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6 - Imprinted genes and placental growth

Implications for the developmental origins of health and disease

Published online by Cambridge University Press:  04 February 2011

Graham J. Burton
Affiliation:
Department of Anatomy, University of Cambridge
David J. P. Barker
Affiliation:
MRC Epidemiology Resource Centre, University of Southampton
Ashley Moffett
Affiliation:
Department of Pathology, University of Cambridge
Kent Thornburg
Affiliation:
Department of Obstetrics and Gynecology, Oregon Health and Sciences University, Portland, OR
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Summary

Imprinted genes are regulated by parent-of-origin-specific epigenetic marks, notably DNA methylation, leading to monoallelic expression of these genes in the offspring. All of these genes are conserved in mice and humans, although there are a few differences in imprinting status in the two species, with a slightly greater number of genes imprinted in mice than in humans. Given the frequent function as growth rheostats, imprinted genes are interesting candidates for a role in intrauterine growth restriction (IUGR). IUGR is a common medical condition that often leads to expensive neonatal hospitalization and predisposes to serious postnatal complications. Owing to their action in the placenta, there are a number of genetic models involving imprinted genes that already seem promising for investigating DOHAD. Very few genes are expressed only in the placenta, and even some legendary placenta specific genes are, in fact, expressed in the adult animal, an example being Ascl2.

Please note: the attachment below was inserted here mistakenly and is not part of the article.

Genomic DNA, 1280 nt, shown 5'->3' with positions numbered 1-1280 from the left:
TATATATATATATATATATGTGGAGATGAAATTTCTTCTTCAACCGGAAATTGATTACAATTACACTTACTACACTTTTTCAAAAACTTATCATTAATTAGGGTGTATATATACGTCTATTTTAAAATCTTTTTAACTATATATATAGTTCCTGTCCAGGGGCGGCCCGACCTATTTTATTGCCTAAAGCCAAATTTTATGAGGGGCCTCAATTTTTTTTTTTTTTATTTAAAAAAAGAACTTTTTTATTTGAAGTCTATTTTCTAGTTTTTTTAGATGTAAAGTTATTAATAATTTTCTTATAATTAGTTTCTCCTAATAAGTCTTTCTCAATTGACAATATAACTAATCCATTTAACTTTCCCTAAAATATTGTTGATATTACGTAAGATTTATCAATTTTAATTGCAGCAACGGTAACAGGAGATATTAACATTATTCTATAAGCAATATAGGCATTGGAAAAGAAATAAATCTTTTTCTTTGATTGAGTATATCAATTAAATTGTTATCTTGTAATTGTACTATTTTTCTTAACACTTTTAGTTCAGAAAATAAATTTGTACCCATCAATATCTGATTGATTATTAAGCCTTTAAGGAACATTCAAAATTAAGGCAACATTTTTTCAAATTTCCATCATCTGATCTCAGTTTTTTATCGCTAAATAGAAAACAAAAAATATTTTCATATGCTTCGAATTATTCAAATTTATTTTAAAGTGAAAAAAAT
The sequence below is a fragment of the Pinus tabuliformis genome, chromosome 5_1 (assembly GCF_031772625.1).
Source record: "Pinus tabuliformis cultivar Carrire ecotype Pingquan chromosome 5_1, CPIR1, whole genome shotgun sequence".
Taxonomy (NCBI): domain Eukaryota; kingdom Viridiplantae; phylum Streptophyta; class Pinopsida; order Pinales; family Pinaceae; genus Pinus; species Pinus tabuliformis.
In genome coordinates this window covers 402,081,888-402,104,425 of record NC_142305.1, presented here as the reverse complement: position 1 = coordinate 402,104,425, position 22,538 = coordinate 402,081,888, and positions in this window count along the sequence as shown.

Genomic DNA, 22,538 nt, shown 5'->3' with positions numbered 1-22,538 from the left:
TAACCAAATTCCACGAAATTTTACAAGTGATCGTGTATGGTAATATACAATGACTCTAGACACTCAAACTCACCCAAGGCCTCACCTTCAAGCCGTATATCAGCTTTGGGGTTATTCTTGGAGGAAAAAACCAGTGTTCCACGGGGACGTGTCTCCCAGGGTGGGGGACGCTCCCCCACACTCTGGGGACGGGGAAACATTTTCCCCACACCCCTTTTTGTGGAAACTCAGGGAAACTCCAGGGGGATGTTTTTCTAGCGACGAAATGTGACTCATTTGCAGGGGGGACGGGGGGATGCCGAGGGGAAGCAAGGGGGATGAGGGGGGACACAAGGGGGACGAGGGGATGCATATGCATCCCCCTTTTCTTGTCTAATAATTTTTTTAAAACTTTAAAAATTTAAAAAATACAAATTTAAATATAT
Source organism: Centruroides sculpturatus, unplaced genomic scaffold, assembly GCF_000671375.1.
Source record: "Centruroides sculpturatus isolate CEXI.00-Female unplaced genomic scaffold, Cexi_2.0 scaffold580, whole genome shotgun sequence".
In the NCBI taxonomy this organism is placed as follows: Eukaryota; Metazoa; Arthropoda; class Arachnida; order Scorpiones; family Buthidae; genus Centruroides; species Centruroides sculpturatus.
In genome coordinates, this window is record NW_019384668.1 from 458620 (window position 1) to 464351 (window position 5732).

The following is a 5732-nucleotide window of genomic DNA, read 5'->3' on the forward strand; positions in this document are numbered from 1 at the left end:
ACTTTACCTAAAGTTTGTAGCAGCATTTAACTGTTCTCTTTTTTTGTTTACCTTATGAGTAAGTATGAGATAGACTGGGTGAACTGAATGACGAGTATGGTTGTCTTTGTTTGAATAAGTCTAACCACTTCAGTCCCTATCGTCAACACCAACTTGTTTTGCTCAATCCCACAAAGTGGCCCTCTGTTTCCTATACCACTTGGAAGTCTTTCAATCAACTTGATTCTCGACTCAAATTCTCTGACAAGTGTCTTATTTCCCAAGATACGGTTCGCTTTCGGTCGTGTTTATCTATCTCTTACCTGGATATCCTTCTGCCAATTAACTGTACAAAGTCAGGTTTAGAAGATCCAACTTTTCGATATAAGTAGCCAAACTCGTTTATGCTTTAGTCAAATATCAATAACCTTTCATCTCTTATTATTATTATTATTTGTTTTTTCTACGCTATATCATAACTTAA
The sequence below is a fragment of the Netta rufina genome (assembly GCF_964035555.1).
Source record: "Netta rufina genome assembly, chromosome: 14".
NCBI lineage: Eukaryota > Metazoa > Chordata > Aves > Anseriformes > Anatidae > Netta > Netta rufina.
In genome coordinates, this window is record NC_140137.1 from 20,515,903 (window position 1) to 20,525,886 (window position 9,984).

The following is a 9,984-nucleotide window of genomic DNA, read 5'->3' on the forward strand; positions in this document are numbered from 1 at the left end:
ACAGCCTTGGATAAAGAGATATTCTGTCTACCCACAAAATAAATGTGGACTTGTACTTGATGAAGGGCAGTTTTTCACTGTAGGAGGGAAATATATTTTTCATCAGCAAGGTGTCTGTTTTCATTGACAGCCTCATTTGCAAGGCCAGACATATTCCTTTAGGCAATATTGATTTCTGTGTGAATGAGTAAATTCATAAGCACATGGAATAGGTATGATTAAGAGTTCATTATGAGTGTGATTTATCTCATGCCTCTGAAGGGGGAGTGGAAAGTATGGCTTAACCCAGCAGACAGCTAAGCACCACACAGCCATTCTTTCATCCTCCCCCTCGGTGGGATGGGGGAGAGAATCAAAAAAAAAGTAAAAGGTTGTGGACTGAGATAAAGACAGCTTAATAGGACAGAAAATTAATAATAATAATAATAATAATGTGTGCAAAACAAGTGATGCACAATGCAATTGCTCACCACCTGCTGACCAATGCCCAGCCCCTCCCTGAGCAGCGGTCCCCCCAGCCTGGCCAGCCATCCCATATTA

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Publisher: Cambridge University Press
Print publication year: 2010

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